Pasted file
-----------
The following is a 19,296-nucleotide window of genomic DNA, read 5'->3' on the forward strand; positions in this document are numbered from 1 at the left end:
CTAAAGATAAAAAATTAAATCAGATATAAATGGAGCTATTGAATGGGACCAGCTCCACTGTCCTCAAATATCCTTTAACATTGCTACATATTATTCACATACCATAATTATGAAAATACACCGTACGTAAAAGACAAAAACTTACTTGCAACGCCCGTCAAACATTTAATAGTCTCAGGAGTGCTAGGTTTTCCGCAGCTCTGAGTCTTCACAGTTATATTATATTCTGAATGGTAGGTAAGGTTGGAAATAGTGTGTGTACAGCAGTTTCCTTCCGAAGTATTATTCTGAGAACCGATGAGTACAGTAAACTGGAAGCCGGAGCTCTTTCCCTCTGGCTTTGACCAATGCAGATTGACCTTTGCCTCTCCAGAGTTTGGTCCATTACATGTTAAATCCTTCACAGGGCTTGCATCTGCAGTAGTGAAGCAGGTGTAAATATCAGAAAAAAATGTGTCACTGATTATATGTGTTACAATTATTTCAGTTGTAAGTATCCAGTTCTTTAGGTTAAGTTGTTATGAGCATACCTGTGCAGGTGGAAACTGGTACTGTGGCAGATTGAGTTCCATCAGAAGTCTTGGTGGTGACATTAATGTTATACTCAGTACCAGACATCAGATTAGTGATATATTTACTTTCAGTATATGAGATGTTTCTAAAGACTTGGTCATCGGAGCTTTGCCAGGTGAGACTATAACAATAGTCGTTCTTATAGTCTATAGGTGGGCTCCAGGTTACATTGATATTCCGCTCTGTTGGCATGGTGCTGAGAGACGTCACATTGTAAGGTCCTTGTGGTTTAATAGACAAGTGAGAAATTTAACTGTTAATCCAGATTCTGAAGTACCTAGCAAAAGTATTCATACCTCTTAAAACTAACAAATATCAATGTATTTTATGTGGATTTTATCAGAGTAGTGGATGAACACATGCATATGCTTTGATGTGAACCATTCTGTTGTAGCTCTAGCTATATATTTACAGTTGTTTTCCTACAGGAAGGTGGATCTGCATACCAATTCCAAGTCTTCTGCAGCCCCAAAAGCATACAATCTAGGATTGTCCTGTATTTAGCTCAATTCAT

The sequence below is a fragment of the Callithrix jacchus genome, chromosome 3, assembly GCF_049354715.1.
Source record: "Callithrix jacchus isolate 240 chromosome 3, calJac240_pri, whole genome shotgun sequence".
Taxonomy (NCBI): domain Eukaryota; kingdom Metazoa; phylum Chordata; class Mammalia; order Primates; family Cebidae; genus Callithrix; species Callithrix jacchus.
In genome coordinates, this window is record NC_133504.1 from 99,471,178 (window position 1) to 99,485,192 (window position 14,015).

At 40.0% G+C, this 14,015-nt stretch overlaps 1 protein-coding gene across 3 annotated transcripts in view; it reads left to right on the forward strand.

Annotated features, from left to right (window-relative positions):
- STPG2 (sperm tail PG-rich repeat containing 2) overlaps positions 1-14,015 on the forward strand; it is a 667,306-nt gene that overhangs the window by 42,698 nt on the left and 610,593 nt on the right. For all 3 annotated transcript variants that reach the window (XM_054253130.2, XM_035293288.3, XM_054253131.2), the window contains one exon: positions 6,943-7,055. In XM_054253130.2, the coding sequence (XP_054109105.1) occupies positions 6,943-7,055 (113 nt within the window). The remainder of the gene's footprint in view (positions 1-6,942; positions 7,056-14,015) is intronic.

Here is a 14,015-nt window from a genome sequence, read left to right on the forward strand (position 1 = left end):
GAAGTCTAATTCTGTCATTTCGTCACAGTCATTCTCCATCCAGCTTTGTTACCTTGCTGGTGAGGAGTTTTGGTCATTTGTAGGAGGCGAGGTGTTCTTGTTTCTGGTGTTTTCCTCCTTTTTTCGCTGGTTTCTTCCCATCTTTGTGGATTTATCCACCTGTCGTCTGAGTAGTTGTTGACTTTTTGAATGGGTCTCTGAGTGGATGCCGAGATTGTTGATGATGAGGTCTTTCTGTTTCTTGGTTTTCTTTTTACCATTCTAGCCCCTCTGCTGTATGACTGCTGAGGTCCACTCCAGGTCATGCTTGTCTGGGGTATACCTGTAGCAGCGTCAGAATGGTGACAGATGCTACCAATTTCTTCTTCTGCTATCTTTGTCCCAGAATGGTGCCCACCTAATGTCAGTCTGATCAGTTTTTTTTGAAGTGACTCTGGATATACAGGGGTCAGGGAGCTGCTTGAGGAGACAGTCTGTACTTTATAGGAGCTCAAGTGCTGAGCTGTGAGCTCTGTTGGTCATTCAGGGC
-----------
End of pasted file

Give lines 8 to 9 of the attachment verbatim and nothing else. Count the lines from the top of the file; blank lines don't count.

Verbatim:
Annotated features, from left to right (window-relative positions):
- STPG2 (sperm tail PG-rich repeat containing 2) overlaps positions 1-14,015 on the forward strand; it is a 667,306-nt gene that overhangs the window by 42,698 nt on the left and 610,593 nt on the right. For all 3 annotated transcript variants that reach the window (XM_054253130.2, XM_035293288.3, XM_054253131.2), the window contains one exon: positions 6,943-7,055. In XM_054253130.2, the coding sequence (XP_054109105.1) occupies positions 6,943-7,055 (113 nt within the window). The remainder of the gene's footprint in view (positions 1-6,942; positions 7,056-14,015) is intronic.